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AndreF
02-13-2015, 06:01 PM
I've been doing some research about relationships. Never having been in one I don't have personal experience to work with. The story I'm working on set in present time frame will touch on relationships (marriage to be more exact)

Various reports have mentioned various reasons of why a woman (or man) may cheat on their spouse. Their are various reasons however there is one reason or form of affair that all reports mentioned.

This affair is more than just sex, or a means of escape, but one where the wife is emotionally and physically involved with her new partner. She is in love with her new partner and her husband is practically dead to her.

The husband in this story is a workaholic and has never been abusive. And they don't have kids.

Would it be logical for a woman, whose spouse is practically dead to her, not to care if her husband were brutally killed?

Better yet if you divorced your spouse (or no longer loved your spouse) would you care if something horrible happened to them?

I know of people that are still good friends after a divorce they love each other but they just can't live in the same house. What I'm wondering about is a bit different and I know there is no one answer to these kinds of things because people are different. I'm just making sure that things will be logical and understandable. Realistic. But there are people who had very bitter divorces and equally bitter marriages.

Me personally I'm thinking that if a woman is in love with someone outside her marriage to the point where she not only cuckholds her husband but henpecks him. She wouldn't care if someone kidnapped him and cut his head of with a dull rusted blade and posted the footage all over the internet. Especially if they didn't have any kids I'm thinking she'll shrug and move on. She may pretend to care for the of the camera or if her husband had a lot of money. But she wouldn't care. Doesn't matter what kind of woman she is. If there is no love for him there is no reason to care. Right?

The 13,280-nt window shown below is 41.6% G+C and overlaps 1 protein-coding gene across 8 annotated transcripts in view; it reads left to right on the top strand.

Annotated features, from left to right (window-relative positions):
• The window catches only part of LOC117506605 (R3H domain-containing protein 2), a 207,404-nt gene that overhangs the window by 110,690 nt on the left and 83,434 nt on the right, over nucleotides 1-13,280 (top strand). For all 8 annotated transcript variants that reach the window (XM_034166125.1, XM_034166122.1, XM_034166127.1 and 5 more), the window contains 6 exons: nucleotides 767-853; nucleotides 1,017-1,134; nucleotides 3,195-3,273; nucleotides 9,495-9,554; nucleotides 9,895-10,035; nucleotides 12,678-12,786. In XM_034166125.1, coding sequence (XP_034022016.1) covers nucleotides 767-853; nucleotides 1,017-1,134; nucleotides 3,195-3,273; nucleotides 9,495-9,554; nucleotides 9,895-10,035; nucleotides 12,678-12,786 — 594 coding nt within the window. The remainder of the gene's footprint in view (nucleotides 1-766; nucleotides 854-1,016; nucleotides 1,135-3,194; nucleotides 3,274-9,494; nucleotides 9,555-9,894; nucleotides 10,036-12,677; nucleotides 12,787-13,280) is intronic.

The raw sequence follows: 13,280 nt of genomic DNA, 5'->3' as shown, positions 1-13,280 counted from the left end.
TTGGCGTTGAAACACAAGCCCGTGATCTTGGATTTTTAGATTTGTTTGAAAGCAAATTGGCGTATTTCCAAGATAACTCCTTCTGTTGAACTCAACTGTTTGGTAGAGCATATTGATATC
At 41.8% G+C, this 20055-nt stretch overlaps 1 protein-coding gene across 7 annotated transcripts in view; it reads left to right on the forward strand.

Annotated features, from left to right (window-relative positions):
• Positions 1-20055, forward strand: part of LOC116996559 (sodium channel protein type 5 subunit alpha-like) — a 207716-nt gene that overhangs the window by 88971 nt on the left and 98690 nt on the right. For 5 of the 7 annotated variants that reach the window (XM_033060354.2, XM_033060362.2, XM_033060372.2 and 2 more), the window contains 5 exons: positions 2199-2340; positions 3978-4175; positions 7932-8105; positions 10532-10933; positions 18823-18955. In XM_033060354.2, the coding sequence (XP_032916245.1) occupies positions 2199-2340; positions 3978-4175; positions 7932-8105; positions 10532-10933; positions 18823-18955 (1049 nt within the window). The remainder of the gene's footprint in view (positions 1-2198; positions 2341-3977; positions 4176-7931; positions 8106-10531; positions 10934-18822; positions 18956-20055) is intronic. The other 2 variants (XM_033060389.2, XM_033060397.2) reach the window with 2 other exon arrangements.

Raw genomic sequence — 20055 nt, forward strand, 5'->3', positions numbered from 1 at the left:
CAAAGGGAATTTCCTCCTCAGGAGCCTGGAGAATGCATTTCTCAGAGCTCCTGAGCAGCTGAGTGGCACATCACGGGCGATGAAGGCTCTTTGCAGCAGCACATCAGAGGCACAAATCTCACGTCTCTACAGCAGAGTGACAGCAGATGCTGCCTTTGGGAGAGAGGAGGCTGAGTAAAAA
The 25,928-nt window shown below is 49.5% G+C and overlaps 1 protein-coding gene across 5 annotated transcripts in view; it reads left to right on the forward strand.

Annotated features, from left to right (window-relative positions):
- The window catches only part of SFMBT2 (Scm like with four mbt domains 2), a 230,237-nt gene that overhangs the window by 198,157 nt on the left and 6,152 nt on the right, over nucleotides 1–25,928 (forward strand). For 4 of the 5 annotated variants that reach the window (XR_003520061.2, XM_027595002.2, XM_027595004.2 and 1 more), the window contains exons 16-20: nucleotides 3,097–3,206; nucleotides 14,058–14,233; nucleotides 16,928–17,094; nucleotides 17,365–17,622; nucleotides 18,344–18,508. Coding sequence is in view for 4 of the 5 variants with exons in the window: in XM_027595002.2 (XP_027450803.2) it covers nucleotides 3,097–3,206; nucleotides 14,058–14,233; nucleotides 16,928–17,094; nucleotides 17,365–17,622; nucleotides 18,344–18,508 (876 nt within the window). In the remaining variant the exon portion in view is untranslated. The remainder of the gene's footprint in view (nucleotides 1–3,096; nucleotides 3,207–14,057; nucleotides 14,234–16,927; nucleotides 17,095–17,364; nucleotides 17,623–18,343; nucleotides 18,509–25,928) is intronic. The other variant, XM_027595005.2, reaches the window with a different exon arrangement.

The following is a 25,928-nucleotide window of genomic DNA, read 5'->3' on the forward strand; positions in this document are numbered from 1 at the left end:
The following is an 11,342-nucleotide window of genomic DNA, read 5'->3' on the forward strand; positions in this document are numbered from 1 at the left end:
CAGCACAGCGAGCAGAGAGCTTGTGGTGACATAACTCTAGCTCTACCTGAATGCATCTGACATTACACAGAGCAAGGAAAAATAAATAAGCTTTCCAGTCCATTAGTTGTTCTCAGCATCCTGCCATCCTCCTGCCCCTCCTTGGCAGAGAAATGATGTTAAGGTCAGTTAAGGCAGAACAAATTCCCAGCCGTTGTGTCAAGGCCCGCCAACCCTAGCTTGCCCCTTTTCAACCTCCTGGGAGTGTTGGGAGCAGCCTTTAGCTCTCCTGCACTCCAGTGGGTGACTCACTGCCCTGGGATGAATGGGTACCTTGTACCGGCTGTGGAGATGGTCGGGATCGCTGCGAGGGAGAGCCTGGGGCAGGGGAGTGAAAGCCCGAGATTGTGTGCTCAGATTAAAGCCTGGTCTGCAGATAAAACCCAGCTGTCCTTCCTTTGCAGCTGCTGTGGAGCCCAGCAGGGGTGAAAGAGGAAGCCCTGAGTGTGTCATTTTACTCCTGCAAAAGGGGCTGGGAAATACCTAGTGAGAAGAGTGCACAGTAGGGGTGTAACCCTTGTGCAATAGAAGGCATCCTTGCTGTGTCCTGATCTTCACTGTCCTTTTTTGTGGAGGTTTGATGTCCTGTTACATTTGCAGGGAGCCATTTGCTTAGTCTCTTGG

Deb Kinnard
02-13-2015, 06:14 PM
The following is ALL MY TAKE and not meant to imply anyone else on the planet would think this way.

I think she would be deeply affected if her "dead-to-me" husband were killed. Guilt. Thoughts of "what if I hadn't...what if I had..."

She might feel that she is peripherally responsible for the trail of circumstances leading up to his death. She would care, from where I sit -- not because she loved him, but because she didn't.

I even wonder if she'd grieve more deeply over this man she wanted to love, but hadn't, because of the sense of lost potential in the relationship. Does that make any sense at all? People are not always easy to figure out; motivations are often murky and confused and mixed. Draw your character this way and you'll give us more than a simple set of emotions and decisions; you'll give us a living, breathing character with a complex response to a horrible situation, part of which was created by her own actions.